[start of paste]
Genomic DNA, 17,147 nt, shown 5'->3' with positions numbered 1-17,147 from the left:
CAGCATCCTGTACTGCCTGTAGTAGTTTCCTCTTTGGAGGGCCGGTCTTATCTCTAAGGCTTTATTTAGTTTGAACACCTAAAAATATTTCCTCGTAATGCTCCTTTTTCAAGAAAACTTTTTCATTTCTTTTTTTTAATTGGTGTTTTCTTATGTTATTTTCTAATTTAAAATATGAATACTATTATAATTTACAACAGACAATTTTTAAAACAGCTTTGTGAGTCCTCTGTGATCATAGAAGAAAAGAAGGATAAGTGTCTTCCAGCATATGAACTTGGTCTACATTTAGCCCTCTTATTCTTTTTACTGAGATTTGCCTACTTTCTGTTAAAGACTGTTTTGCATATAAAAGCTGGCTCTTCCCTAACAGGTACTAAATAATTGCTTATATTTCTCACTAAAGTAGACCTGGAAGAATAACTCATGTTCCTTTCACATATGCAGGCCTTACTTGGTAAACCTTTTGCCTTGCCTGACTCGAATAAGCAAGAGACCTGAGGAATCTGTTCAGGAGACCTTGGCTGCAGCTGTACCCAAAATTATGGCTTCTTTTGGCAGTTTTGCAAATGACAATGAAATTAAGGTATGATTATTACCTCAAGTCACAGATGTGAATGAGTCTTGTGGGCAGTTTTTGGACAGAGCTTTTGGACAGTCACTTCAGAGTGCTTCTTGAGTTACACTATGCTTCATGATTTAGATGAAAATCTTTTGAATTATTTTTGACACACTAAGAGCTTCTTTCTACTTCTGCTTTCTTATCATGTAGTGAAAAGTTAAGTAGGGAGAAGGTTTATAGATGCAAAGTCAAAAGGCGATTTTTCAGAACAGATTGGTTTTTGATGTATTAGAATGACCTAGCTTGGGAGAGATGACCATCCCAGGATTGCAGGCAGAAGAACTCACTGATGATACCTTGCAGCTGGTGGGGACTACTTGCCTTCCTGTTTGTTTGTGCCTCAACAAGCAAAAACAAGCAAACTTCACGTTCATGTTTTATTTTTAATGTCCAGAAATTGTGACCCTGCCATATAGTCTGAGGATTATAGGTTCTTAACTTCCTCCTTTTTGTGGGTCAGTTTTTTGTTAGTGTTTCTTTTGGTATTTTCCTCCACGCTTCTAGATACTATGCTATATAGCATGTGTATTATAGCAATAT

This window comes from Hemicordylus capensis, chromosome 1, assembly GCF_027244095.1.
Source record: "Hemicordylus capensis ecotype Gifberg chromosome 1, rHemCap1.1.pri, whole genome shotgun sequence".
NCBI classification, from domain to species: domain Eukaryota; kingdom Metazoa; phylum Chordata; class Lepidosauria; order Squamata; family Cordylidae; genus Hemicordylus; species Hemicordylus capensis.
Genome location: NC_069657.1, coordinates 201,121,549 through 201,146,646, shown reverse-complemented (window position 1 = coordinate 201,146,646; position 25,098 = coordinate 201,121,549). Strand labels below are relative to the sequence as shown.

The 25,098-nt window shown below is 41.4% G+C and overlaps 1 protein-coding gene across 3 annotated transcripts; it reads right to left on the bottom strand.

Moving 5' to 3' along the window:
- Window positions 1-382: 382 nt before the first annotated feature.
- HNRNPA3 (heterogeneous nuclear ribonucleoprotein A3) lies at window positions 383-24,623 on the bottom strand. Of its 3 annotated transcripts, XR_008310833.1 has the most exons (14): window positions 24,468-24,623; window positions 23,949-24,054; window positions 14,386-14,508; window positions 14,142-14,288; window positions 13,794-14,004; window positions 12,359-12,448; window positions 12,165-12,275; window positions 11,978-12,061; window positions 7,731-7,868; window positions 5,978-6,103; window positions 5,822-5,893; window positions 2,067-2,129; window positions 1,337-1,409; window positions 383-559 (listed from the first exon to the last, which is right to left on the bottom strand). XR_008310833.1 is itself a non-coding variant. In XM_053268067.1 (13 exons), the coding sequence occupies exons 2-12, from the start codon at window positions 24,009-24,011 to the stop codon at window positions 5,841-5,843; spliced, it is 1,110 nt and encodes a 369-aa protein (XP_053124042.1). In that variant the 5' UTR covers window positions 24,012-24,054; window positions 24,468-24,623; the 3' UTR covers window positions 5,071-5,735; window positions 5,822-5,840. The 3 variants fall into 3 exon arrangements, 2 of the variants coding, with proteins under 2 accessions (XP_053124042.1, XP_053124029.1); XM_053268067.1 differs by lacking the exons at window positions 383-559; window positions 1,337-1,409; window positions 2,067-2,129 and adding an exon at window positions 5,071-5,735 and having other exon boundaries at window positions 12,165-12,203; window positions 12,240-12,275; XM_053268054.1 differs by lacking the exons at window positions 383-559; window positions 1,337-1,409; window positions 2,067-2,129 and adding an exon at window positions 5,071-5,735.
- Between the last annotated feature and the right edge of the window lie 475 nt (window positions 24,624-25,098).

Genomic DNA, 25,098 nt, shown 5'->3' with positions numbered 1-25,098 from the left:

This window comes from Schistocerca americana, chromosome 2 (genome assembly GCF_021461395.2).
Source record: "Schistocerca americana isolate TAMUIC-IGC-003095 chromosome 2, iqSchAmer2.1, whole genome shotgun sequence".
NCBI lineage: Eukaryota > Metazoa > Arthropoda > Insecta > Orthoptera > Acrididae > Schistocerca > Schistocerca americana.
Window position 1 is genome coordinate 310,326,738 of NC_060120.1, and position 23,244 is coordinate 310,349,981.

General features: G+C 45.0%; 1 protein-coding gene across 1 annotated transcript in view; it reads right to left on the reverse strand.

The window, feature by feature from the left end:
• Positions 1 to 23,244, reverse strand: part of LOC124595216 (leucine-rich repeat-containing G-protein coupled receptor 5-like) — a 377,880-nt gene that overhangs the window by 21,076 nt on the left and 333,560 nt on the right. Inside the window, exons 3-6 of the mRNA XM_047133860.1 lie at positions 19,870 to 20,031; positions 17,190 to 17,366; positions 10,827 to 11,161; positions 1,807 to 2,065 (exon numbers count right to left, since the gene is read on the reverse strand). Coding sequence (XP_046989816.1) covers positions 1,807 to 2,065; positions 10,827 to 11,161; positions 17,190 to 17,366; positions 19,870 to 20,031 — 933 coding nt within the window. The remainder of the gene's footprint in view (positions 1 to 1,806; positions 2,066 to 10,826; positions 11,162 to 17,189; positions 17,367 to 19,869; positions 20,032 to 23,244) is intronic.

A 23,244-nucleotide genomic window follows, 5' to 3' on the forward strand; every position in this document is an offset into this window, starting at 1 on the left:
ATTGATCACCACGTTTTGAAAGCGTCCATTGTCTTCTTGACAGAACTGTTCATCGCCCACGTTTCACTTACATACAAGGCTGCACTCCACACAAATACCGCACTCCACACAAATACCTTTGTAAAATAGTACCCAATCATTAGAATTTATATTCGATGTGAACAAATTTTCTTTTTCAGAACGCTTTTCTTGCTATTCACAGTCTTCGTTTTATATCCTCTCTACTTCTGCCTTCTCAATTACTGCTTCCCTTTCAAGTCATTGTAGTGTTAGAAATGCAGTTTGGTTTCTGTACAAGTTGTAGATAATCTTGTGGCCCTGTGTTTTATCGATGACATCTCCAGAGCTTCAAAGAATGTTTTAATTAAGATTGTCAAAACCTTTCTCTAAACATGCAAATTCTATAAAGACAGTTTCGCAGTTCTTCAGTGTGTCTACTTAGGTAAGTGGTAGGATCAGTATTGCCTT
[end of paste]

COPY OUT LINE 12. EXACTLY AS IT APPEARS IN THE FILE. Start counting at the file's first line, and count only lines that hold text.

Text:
Genomic DNA, 25,098 nt, shown 5'->3' with positions numbered 1-25,098 from the left: